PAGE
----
After years of thinking of Social Security as a safety net for senior citizens,
baby boomers (people born 1946 – 1964) are realizing it is now their
turn to collect. This 80-year old program, originally designed to help
senior citizens escape poverty in their older age, is actually available
to anyone who has paid into the system and reached retirement age.
The following is a broad overview to help you start thinking about Social
Security as a valuable resource for your retirement and a benefit that
should be closely examined and coordinated with your overall retirement plan.
What is Social Security?
Social Security was established in 1935 to alleviate poverty among the
elderly during the Great Depression. It was created as a self-financing
program that would collect payroll taxes from workers which would immediately
be paid out in benefits to retirees.
Millions of Americans depend on Social Security. For many, it is their
primary source of retirement income. For others, it is an important supplement
to pensions and personal savings.
What are the benefits of Social Security?
Unlike other sources of income, Social Security offers a unique combination
of benefits, including:
- Steady, lifetime income
- Annual inflation adjustments
- Spousal and survivor benefits
- Strategies to maximize benefits
How much can you expect to receive?
The exact amount of your benefit is not computed until you reach age 62.
At that time, your annual earnings are indexed to account for wage inflation.
Once each year’s earnings are indexed for inflation, your highest
35 years of earnings are tallied and used in a three-tiered formula to
arrive at your monthly benefit.
If you worked more than 35 years, only the highest 35 years will count.
If you worked less than 35 years, the missing years will count as zeros.
The higher your earnings, the higher your monthly Social Security benefit
will be at your full retirement age.
When can you begin receiving benefits?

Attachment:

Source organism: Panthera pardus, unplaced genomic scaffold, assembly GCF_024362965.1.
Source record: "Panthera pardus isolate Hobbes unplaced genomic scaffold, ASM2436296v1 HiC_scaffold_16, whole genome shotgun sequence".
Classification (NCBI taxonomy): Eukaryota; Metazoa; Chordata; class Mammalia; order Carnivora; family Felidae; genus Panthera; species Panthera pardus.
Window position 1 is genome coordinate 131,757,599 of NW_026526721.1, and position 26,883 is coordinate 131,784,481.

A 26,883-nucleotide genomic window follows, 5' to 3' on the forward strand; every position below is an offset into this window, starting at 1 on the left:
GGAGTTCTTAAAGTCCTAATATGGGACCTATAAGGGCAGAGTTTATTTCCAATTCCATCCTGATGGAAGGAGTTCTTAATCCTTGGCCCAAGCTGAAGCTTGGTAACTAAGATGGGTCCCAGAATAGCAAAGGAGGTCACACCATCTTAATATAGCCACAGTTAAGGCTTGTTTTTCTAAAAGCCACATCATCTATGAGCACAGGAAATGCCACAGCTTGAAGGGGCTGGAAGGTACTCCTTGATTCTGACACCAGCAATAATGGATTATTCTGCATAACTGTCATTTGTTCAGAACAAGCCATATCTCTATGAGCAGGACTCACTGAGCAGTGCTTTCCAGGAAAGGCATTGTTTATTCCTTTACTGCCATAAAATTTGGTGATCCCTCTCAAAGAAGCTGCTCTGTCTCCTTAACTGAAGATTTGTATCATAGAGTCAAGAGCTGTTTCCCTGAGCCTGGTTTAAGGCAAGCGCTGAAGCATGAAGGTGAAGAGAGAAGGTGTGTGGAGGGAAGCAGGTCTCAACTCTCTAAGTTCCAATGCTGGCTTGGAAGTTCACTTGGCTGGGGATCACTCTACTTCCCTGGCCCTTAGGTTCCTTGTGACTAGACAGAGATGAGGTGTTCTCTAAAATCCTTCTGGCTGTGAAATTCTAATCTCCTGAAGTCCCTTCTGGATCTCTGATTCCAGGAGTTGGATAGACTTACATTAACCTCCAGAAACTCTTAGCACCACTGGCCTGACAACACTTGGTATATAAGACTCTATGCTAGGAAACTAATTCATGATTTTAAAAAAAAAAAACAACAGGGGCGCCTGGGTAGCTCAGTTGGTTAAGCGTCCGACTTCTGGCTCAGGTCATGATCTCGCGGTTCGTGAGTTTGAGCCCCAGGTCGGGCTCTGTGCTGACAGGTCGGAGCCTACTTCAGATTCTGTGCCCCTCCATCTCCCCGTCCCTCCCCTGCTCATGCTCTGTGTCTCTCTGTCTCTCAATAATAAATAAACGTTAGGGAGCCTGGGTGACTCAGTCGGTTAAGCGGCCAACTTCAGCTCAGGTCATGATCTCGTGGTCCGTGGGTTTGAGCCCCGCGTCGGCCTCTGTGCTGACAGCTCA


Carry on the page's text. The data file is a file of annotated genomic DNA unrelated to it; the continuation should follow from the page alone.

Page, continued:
Full retirement age is the age at which you may begin receiving your full,
unreduced benefit. For people born between 1943 and 1954, full retirement
age is 66. For those born after 1960, it is age 67.
Early eligibility for Social Security begins at age 62. If you apply at
this age, your benefit will be reduced. If you delay the start of benefits
past age 66, you will earn delayed credits. For each year you delay the
start of benefits, your benefit increases by 8% per year up to age 70
(not including annual inflation adjustments).
When should you apply for benefits?
This is the biggest question facing baby boomers today, and one of the
most crucial aspects of Social Security planning. Anyone approaching age
62 is wondering: should I apply for benefits as early as possible and
grab as much as I can, as soon as I can? Or, should I delay benefits until
age 66 or even age 70, in order to receive a higher amount?
The answer depends on many factors, including your health, current and
future income needs, survivor needs, and much more. The when-to-apply
question should be considered in the context of your overall retirement
plan. In many cases, the best choice could be to select the strategy that
will give you the highest income later on, when you are likely to need
it the most.
Where can you go for more information?
Social Security website offers a wealth of information. From the home page, click on the “my
Social Security” button and register for a personal account. Once
registered, you can download current statements, check your earnings record,
and apply for benefits online.
For additional financial health information, please attend Torrance Memorial's
Financial Health Seminars.
Cristin Harris Rigg, CFP®, CDFA™ is a Certified Financial Planner and a Certified Divorce
Financial Analyst with Harris Financial Advisors in Torrance. She is Co-Chair
of Torrance Memorial’s Professional Advisory Council.
www.harrisfinancial.net. (310) 791-3226.